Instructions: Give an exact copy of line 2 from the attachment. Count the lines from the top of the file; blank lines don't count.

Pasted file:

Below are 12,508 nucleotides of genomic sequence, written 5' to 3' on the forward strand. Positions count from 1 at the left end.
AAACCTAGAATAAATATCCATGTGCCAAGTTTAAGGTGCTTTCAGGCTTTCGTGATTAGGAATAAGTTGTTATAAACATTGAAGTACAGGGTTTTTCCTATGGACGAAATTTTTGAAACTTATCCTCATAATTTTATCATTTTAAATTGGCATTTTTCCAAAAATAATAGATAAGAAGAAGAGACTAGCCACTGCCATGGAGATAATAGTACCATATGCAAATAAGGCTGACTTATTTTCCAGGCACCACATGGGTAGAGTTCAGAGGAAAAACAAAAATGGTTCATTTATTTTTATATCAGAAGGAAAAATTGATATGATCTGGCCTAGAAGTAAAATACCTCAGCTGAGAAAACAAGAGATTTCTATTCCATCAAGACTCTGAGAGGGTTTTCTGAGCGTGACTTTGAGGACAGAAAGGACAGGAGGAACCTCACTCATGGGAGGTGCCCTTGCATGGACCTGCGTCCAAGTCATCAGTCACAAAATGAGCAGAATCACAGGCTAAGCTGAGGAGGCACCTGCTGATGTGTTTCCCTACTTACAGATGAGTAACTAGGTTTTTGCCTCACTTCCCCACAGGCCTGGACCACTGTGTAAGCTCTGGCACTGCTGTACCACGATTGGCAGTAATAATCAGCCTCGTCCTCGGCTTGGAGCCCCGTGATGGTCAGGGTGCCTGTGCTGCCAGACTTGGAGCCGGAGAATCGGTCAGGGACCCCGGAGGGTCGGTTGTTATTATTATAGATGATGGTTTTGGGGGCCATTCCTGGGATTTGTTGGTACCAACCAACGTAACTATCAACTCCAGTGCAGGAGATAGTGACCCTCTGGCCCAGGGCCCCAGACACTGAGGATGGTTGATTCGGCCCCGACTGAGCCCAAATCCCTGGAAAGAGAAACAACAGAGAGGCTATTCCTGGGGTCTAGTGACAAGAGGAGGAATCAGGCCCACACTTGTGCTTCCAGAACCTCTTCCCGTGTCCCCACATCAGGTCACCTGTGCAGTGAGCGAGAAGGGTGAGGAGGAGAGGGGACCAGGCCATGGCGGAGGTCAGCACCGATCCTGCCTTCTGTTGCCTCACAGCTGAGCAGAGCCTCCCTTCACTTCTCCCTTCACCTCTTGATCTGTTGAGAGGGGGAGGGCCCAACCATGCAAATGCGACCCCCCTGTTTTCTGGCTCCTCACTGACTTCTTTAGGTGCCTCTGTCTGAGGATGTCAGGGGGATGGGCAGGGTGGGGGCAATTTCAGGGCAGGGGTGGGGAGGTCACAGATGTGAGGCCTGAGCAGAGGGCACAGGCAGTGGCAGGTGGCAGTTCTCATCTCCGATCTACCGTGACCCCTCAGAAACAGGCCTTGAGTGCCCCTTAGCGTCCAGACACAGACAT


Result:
AAACCTAGAATAAATATCCATGTGCCAAGTTTAAGGTGCTTTCAGGCTTTCGTGATTAGGAATAAGTTGTTATAAACATTGAAGTACAGGGTTTTTCCTATGGACGAAATTTTTGAAACTTATCCTCATAATTTTATCATTTTAAATTGGCATTTTTCCAAAAATAATAGATAAGAAGAAGAGACTAGCCACTGCCATGGAGATAATAGTACCATATGCAAATAAGGCTGACTTATTTTCCAGGCACCACATGGGTAGAGTTCAGAGGAAAAACAAAAATGGTTCATTTATTTTTATATCAGAAGGAAAAATTGATATGATCTGGCCTAGAAGTAAAATACCTCAGCTGAGAAAACAAGAGATTTCTATTCCATCAAGACTCTGAGAGGGTTTTCTGAGCGTGACTTTGAGGACAGAAAGGACAGGAGGAACCTCACTCATGGGAGGTGCCCTTGCATGGACCTGCGTCCAAGTCATCAGTCACAAAATGAGCAGAATCACAGGCTAAGCTGAGGAGGCACCTGCTGATGTGTTTCCCTACTTACAGATGAGTAACTAGGTTTTTGCCTCACTTCCCCACAGGCCTGGACCACTGTGTAAGCTCTGGCACTGCTGTACCACGATTGGCAGTAATAATCAGCCTCGTCCTCGGCTTGGAGCCCCGTGATGGTCAGGGTGCCTGTGCTGCCAGACTTGGAGCCGGAGAATCGGTCAGGGACCCCGGAGGGTCGGTTGTTATTATTATAGATGATGGTTTTGGGGGCCATTCCTGGGATTTGTTGGTACCAACCAACGTAACTATCAACTCCAGTGCAGGAGATAGTGACCCTCTGGCCCAGGGCCCCAGACACTGAGGATGGTTGATTCGGCCCCGACTGAGCCCAAATCCCTGGAAAGAGAAACAACAGAGAGGCTATTCCTGGGGTCTAGTGACAAGAGGAGGAATCAGGCCCACACTTGTGCTTCCAGAACCTCTTCCCGTGTCCCCACATCAGGTCACCTGTGCAGTGAGCGAGAAGGGTGAGGAGGAGAGGGGACCAGGCCATGGCGGAGGTCAGCACCGATCCTGCCTTCTGTTGCCTCACAGCTGAGCAGAGCCTCCCTTCACTTCTCCCTTCACCTCTTGATCTGTTGAGAGGGGGAGGGCCCAACCATGCAAATGCGACCCCCCTGTTTTCTGGCTCCTCACTGACTTCTTTAGGTGCCTCTGTCTGAGGATGTCAGGGGGATGGGCAGGGTGGGGGCAATTTCAGGGCAGGGGTGGGGAGGTCACAGATGTGAGGCCTGAGCAGAGGGCACAGGCAGTGGCAGGTGGCAGTTCTCATCTCCGATCTACCGTGACCCCTCAGAAACAGGCCTTGAGTGCCCCTTAGCGTCCAGACACAGACAT